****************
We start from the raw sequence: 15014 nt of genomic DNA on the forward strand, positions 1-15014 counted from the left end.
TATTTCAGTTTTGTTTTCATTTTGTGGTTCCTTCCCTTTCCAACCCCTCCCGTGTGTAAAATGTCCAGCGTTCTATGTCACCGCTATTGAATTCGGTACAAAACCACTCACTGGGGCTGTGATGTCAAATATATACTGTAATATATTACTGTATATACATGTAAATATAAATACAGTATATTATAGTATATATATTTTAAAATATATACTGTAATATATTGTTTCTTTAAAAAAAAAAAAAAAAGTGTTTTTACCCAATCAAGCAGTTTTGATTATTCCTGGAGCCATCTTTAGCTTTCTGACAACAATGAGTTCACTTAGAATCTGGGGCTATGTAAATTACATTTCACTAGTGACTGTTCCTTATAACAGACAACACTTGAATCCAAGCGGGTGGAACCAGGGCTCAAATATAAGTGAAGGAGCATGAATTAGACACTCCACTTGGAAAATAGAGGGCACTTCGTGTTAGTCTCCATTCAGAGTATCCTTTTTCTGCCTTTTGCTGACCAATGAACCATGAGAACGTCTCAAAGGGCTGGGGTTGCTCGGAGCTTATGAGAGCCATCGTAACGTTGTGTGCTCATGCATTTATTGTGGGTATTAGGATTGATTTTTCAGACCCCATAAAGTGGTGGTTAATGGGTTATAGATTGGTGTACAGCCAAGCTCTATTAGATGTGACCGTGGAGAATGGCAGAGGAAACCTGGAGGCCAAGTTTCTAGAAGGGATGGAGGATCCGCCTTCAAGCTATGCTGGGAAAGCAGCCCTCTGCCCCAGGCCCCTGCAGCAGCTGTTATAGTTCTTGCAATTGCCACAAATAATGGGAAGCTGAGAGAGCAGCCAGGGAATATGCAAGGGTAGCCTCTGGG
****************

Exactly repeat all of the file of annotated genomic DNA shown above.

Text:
We start from the raw sequence: 15014 nt of genomic DNA on the forward strand, positions 1-15014 counted from the left end.
TATTTCAGTTTTGTTTTCATTTTGTGGTTCCTTCCCTTTCCAACCCCTCCCGTGTGTAAAATGTCCAGCGTTCTATGTCACCGCTATTGAATTCGGTACAAAACCACTCACTGGGGCTGTGATGTCAAATATATACTGTAATATATTACTGTATATACATGTAAATATAAATACAGTATATTATAGTATATATATTTTAAAATATATACTGTAATATATTGTTTCTTTAAAAAAAAAAAAAAAAGTGTTTTTACCCAATCAAGCAGTTTTGATTATTCCTGGAGCCATCTTTAGCTTTCTGACAACAATGAGTTCACTTAGAATCTGGGGCTATGTAAATTACATTTCACTAGTGACTGTTCCTTATAACAGACAACACTTGAATCCAAGCGGGTGGAACCAGGGCTCAAATATAAGTGAAGGAGCATGAATTAGACACTCCACTTGGAAAATAGAGGGCACTTCGTGTTAGTCTCCATTCAGAGTATCCTTTTTCTGCCTTTTGCTGACCAATGAACCATGAGAACGTCTCAAAGGGCTGGGGTTGCTCGGAGCTTATGAGAGCCATCGTAACGTTGTGTGCTCATGCATTTATTGTGGGTATTAGGATTGATTTTTCAGACCCCATAAAGTGGTGGTTAATGGGTTATAGATTGGTGTACAGCCAAGCTCTATTAGATGTGACCGTGGAGAATGGCAGAGGAAACCTGGAGGCCAAGTTTCTAGAAGGGATGGAGGATCCGCCTTCAAGCTATGCTGGGAAAGCAGCCCTCTGCCCCAGGCCCCTGCAGCAGCTGTTATAGTTCTTGCAATTGCCACAAATAATGGGAAGCTGAGAGAGCAGCCAGGGAATATGCAAGGGTAGCCTCTGGG